This bar was fine to go to with friends, but I didn't enjoy going there alone because it didn't have a lot of room to walk around in like Splash or The Monster.  Also, the music could be deafening.  I'd sometime go there on Friday evenings with friends, but the last time I set foot in the place was two or three years ago.  (g's space was taken over by another gay bar, Rebar, shortly thereafter.)


G bar   


HARRY'S BACK EAST (Third Ave./E. 80th St.)

This was the first NYC gay bar I set foot in, during the fall of 1979.  It was set up with a bar in the front and dance space in the back.  It closed in the early '80s.


KING (6th Ave. between W. 16th & W. 17th Streets)

It had three floors, with a dance floor on the second floor.


LAST CALL (Second Ave. just off 53rd St.) 

An elderly gentleman bought me a drink here after work on my 23rd birthday (at the time "elderly" to me probably meant late 40s).


NINTH CIRCLE (W. 10th St. between Greenwich Ave. & 7th Ave. South)

Once a steakhouse, it became popular in the 1970s and '80s with hustlers and their "admirers".  I walked in an out of it once.  Gone for 30 years, it now sits empty (after years as a restaurant).




NORTH DAKOTA (Third Ave./36th St.)

It closed around 1986, and Uncle Charlie's Midtown, which was originally a few blocks further north, took over its space.


PRIVATE EYES (Chelsea/between 5th & 6th Avenues in the W. 20s)

A bar with a dance floor.  I spent a rather disappointing New Year's Eve (1987) there with a boyfriend I broke up with a few weeks later.  (The blog Kenneth in the 212 has written a more in-depth post about this bar/club that you can find here.) 




RAWHIDE (8th Ave. & 21st St.)

One of those bars that suffered from the City's smoking ban as cigar and cigarette smoke was part of its "atmosphere".


REGENCY EAST (E. 58th St./near Third Ave.)

Before the Townhouse, there was Regency East, at the other end of E. 58th St.  Unlike the Townhouse, there were no steps to walk up so there was no need to worry about an embarrassing fall if you had too much to drink.  RE closed around 1990.




ROME (8th Ave. & 26th St.)

Open briefly, but it didn't attract much of a crowd, and then went after a straight clientele.


ROUNDS (E. 53 St./Second Ave.)

A high-end hustler's bar during the late '70s/early '80s with a nice restaurant.  My first ad agency job was in this neighborhood, and co-workers and I occasionally came here for birthday celebrations.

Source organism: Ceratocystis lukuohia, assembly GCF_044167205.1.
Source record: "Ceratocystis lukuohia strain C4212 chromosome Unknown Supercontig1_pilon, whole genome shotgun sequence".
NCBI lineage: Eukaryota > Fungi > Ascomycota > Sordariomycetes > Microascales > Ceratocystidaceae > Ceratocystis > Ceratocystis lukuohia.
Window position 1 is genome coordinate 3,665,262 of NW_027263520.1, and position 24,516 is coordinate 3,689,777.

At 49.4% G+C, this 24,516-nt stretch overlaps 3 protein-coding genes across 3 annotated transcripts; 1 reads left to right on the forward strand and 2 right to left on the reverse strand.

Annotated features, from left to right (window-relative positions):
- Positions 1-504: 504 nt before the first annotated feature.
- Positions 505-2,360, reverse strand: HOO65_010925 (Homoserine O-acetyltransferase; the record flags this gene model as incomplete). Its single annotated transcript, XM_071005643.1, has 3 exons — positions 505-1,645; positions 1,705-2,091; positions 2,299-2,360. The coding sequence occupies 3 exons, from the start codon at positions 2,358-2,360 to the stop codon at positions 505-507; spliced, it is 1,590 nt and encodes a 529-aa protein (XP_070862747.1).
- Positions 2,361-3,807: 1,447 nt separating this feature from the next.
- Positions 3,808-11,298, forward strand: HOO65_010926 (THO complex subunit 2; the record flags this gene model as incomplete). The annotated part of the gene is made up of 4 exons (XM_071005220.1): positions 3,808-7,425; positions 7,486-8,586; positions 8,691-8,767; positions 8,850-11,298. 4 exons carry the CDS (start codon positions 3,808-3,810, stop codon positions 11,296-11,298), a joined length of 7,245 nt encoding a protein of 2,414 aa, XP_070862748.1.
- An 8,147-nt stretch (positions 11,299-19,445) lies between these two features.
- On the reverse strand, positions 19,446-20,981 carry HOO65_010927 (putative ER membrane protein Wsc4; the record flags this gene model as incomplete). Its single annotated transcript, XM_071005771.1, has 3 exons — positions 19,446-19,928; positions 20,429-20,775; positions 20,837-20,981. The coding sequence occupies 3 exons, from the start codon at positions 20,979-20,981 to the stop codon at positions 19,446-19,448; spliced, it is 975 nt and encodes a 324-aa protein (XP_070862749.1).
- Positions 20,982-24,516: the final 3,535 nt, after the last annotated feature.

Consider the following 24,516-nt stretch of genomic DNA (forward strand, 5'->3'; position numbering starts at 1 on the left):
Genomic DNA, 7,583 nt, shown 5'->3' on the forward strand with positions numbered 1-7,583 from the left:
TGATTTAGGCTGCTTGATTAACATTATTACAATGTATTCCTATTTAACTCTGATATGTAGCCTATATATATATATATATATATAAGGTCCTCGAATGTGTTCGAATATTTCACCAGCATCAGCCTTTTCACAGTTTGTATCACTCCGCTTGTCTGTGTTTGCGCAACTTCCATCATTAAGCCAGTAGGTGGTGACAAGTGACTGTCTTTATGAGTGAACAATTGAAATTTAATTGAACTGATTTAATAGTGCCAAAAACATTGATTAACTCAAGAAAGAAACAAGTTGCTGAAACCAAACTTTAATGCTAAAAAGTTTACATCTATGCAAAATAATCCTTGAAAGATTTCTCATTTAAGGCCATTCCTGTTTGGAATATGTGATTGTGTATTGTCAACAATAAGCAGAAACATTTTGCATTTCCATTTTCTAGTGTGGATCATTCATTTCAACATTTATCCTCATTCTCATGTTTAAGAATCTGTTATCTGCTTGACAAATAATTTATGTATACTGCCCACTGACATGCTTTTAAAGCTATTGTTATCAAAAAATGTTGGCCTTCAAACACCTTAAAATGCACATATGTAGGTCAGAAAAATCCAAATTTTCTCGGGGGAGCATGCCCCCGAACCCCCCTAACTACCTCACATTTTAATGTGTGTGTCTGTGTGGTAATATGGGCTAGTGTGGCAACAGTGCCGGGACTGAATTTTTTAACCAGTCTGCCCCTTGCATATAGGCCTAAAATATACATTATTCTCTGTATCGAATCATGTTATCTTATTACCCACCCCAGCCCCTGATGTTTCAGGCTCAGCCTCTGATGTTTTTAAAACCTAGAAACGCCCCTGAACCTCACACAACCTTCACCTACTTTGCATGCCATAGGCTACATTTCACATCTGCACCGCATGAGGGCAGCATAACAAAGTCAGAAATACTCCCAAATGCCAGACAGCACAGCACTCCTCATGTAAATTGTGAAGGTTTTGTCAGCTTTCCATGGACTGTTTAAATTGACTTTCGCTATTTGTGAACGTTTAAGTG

A comfortable, no-attitude place in the mold of Ty's in the West Village.  It was around for a long time before I paid a visit.  When I finally did go, I had a quick drink, looked around, wasn't inspired by what I saw and left.  I seem to recall it being on Second Avenue around 25th St.


SPLASH/SBNY (W. 17th St. between 5th and 6th Ave.)

I enjoyed going here because of its videos, spaciousness and roster of bare chested Chelsea boy bartenders.  I usually went during happy hour on Friday.  Splash has the distinction of being the only bar where I threw a drink in someone's face.




TRILOGY (next to the Christopher St. Path Station)

A nice little bar with a restaurant in the back (1980s), it later became the notorious Chi-Chi's, which attracted a loud, black/Hispanic crowd that many residents considered to be a blight on the neighborhood.  It closed around 2008, and is now a Thai fusion restaurant.



The "It" bar of the 1980s, this is the bar I frequented the most.  In 1990 and 1991, I lived across the street from it and could watch who was coming and going from my kitchen window (and I witnessed a number of hilarious cat fights out on the sidewalk.)





UNCLE CHARLIE'S SOUTH (Third Ave/38th St.)

This was the hopping bar in the late '70s/early '80s before a sister bar opened in the Village in 1981.  And if you were in the mood for dancing, the club Stix was close by on Second Ave. (in an earlier incarnation it was The Barefoot Boy).  And Uncle Charlie's restaurant was a block or two south on Third Ave.





UNCLE PAUL'S (upper Christopher St./near Sixth Ave.)

Another bar I may have been in only once or twice, it's now the bar Pieces.


THE VILLAGE STYX (corner of Christopher & Greenwich Streets)

This was a very attractive bar for Christopher St., with floor-to-ceiling windows looking out onto the street.  It was open for only a few years and then became an XXX video store, with downstairs booths.  That survived much longer, more than 20 years.   


THE WORKS (Upper West Side/Columbus Ave. in the W. 80s)

Because of its location I didn't get to it very often, but I liked it.  It occupied a long, narrow space.




XES (24th St. between Sixth & Seventh Avenues)

Cramped in a cozy way, with a small outdoor garden, XES was in business for 12 years, opening in 2004.  I can recall going there just three times, once for an OP networking event, and the two other times were for a birthday gathering (same person).  Every time there it was raining so I never got to enjoy the garden.


Xes exterior1


XL (W. 16th St. near 9th Ave.)

With a smartly modern, two-level design, it was open just a short time, between 2000-2005.  The last time I was there was the weekend before 9-11.  Scenes from an episode of Sex in the City were filmed in its striking bathroom.